|| Making Monsters: False Memories, Psychotherapy, and Sexual Hysteria
|| Richard Ofshe and Ethan Walters
|| Charles Scribner's Sons, ©1994
Charles Scribner's Sons
1230 Avenue of the Americas
New York, NY 10020
This goal of this 340-page book is to demonstrate that devastating mistakes are being made by therapists who use questionable and unsupported techniques to help people recall long-buried memories of childhood abuse. The authors state that their book
"is intended as an
exposť of a pseudoscientific enterprise that is damaging the lives of people in need" (p. ix). Richard Ofshe is a social psychologist at the University of California at Berkeley and an expert on psychological coercion. He was the 1979 co-recipient of the Pulitzer Prize for public service reporting. Ethan Watters is a well-known freelance journalist.
The authors note that people who come to believe they have recovered memories of child abuse fall into three categories. The largest category consists of persons, generally women, who believe they were sexually abused, usually by a parent or other relative. The second general category consists of those who believe they were abused in an organized, satanic cult in ceremonies involving ritualized rape, torture, abortion, murder, infanticide, and cannibalization. Approximately one-fifth of people with recovered memories include such stories. The third category consists of people who believe they have developed multiple personality disorder. These categories are not mutually exclusive; some recovered memory patients represent all three categories.
After this introduction, Ofshe and Watters argue that the practice of uncovering repressed memories, along with the theories of multiple personality disorder and satanic-cult abuse, are fads as widespread and damaging as any produced by mental health practitioners this century. They present evidence that a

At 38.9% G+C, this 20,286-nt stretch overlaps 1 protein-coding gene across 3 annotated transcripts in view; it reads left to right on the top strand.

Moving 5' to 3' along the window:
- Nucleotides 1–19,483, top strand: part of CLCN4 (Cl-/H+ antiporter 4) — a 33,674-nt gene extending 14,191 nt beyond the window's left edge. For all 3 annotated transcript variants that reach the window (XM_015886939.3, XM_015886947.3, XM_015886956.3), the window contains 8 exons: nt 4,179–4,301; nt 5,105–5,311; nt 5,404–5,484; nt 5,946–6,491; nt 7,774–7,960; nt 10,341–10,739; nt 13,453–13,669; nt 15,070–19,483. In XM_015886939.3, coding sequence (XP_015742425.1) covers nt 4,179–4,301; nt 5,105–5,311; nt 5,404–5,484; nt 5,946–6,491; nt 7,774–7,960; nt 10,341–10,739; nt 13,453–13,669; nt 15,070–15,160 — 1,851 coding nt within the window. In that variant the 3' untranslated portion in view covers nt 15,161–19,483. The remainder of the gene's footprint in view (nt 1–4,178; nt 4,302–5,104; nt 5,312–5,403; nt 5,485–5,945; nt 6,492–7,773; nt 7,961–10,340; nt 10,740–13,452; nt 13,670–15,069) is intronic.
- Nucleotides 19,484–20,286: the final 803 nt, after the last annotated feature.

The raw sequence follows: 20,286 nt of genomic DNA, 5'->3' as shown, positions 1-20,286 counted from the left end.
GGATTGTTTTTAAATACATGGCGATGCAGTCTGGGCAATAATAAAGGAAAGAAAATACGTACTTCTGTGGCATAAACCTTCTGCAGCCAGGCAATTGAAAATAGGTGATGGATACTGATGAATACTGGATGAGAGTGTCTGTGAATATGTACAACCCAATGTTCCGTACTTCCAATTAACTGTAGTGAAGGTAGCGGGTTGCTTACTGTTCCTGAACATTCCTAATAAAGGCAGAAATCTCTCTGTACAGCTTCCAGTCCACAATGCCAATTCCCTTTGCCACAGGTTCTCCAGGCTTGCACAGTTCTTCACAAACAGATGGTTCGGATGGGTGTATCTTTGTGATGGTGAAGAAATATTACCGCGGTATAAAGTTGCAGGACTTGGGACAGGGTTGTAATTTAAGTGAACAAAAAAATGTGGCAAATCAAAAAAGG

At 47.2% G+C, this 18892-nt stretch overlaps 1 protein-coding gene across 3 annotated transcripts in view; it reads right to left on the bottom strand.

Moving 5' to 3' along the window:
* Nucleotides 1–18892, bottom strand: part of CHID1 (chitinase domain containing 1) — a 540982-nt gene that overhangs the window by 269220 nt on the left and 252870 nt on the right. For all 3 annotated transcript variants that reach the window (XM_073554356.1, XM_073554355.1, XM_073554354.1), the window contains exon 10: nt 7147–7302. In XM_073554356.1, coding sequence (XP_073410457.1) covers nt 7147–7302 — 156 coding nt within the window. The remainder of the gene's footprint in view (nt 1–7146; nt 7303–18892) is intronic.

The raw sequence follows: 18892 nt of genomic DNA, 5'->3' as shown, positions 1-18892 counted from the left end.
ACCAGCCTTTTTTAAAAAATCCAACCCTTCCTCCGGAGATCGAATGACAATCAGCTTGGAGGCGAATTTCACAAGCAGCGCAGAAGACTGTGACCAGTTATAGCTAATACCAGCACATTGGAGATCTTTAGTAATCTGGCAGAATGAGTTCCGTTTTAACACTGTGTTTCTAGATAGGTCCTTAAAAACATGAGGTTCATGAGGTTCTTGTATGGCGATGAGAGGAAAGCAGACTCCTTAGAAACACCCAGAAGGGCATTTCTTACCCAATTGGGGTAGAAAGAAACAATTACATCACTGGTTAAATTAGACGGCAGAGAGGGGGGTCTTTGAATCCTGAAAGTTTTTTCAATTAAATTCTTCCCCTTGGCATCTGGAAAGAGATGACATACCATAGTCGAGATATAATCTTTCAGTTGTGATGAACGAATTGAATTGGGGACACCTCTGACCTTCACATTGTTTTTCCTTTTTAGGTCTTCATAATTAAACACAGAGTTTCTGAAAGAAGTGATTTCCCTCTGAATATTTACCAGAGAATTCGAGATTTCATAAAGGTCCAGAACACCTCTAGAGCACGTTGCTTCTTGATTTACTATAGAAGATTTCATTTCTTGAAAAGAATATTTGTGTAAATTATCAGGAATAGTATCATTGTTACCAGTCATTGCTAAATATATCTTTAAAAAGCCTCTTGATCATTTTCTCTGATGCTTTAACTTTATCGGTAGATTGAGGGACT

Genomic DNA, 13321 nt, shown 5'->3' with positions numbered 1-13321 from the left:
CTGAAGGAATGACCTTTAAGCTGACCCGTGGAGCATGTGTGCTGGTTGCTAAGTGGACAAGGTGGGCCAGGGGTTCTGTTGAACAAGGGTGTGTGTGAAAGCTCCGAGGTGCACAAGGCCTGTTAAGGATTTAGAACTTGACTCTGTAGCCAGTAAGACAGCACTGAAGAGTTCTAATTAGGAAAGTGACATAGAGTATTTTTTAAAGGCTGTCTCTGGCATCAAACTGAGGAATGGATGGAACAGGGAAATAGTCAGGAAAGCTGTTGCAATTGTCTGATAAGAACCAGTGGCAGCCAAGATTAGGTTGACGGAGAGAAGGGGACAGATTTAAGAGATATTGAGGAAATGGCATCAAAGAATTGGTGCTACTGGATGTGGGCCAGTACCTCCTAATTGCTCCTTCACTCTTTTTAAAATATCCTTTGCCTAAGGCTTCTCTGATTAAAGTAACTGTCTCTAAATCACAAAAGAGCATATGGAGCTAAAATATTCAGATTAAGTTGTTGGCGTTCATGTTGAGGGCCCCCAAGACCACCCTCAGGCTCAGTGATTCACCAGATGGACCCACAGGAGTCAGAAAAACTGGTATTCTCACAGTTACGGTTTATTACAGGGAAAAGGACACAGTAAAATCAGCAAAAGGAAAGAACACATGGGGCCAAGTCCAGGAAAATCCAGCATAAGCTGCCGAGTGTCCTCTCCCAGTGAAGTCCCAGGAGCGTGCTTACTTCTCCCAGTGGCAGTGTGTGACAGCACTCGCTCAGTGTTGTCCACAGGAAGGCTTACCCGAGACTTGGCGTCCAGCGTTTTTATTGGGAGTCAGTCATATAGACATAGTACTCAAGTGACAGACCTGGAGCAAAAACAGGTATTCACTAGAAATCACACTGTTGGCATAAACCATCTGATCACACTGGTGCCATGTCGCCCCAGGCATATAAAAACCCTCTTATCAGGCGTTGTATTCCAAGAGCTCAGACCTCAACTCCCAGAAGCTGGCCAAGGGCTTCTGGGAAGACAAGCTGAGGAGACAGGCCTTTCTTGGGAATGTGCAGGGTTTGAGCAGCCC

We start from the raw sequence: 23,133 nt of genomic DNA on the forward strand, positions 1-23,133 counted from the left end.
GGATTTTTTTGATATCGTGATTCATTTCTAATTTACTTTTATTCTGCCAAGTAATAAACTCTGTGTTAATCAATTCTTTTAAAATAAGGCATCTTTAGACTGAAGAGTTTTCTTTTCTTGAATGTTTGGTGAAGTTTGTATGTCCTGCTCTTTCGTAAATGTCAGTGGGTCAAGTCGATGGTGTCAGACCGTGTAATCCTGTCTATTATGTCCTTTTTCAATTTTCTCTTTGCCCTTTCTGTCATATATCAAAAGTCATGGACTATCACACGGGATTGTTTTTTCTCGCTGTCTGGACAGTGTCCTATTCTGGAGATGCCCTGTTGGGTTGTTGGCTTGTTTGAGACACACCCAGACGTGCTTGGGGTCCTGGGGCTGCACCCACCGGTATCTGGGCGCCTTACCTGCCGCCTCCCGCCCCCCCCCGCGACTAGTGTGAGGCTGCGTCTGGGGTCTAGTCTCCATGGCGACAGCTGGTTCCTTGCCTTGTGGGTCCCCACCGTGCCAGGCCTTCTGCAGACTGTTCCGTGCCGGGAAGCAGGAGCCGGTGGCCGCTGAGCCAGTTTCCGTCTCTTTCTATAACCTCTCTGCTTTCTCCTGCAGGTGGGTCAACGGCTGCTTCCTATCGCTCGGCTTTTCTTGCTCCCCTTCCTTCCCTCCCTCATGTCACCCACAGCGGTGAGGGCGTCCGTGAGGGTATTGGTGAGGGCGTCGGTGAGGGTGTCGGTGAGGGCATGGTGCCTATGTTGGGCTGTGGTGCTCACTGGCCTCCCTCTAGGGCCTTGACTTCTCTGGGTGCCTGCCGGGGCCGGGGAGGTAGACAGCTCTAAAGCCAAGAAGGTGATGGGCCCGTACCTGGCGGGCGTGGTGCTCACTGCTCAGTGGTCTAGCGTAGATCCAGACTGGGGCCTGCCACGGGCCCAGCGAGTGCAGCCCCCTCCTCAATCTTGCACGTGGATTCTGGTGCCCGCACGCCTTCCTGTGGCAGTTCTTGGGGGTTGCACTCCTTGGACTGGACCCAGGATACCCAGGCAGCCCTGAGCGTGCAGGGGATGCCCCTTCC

"significant cadre of poorly trained, overzealous, or ideologically driven psychotherapists have pursued a series of pseudoscientific notions that have ultimately damaged the patients who have come to them for help" (pp. 5-6).
The authors describe the faulty assumptions about memory that allows recovered memory therapists to believe in a
"robust repression" mechanism. Through talk therapy, patients uncover
"memories" of past events they can identify as the direct cause of their current distress. Such narrative creations are greatly influenced by the therapist's preconceived ideas about the likely cause of the patient's problems.
Hypnosis, broadly defined to include Amytal interviews, relaxation, and guided imagery exercises, is often used to break the barrier separating the patient from her unconscious repressed memories. But most researchers agree that hypnosis decreases critical judgment and increases suggestibility, allowing the patient to engage in fantasy and role playing and to create subjectively real pseudomemories. Case examples illustrate this process.
Separate chapters are devoted to satanic abuse stories and to multiple personality disorder. More case examples are presented and a chapter is devoted to the George Franklin trial. The book closes with an appendix covering recent research, detailed footnotes, a comprehensive bibliography, and a useful index.
One thing I found noteworthy in this book was how the behavior of the recovered memory therapists resembles the
"grooming" engaged in by pedophiles. Such therapists gradually persuade their patients to accept they were abused. By persuading vulnerable patients that they have found the answer to their problems, other possible etiological agents are never explored. Fantasies are legitimized as historical fact and the group becomes the patient's new family. The lack of hard data supporting their techniques doesn't trouble the therapists, who substitute intuition for empirical research.
This excellent book joins others (Wakefield & Underwager's  The Return of the
Furies (); Loftus and Ketcham's  The Myth of Repressed
Memory (); Goldstein and Farmer's  True Stories of False
Memories (); Pendergrast's  Victims of
Memory (); and Yapko's  Suggestions of
Abuse ()) in alerting us to the existence of this problem. The book is highly recommended to professionals and lay people.
Reviewed by LeRoy G. Schultz, Professor Emeritus of Social Work, West Virginia University.